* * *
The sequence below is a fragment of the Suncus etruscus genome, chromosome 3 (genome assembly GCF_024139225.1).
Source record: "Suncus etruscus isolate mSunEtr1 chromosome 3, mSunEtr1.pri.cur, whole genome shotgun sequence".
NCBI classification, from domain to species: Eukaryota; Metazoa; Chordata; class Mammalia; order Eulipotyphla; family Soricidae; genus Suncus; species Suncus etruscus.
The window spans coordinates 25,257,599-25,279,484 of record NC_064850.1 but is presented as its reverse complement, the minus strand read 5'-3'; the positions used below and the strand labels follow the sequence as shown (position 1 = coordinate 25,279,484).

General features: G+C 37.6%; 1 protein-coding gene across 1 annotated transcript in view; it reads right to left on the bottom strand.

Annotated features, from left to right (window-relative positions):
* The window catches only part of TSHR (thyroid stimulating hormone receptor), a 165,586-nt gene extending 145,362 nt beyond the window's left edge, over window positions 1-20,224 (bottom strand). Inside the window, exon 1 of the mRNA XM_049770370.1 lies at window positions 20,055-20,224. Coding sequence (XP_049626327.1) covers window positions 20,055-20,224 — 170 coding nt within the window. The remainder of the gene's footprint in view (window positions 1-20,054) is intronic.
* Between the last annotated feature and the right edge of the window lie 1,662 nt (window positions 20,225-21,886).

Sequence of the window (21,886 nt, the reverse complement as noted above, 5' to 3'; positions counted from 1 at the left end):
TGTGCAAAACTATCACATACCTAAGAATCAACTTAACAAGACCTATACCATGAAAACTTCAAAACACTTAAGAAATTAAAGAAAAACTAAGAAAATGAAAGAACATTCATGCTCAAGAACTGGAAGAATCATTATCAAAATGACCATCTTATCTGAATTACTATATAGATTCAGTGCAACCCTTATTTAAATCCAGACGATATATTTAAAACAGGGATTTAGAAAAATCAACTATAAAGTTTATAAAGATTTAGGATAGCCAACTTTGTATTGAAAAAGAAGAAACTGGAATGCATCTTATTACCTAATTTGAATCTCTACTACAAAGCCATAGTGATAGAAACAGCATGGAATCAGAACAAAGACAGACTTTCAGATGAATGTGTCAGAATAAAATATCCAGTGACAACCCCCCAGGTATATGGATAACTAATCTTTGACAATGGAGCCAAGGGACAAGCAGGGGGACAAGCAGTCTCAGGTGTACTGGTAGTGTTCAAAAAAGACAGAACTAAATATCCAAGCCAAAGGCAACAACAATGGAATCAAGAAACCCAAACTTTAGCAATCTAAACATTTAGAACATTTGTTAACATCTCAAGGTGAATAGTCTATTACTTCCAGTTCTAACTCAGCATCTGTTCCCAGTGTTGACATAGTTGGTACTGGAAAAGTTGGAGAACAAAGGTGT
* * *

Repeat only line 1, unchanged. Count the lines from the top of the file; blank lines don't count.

The sequence below is a fragment of the Suncus etruscus genome, chromosome 3 (genome assembly GCF_024139225.1).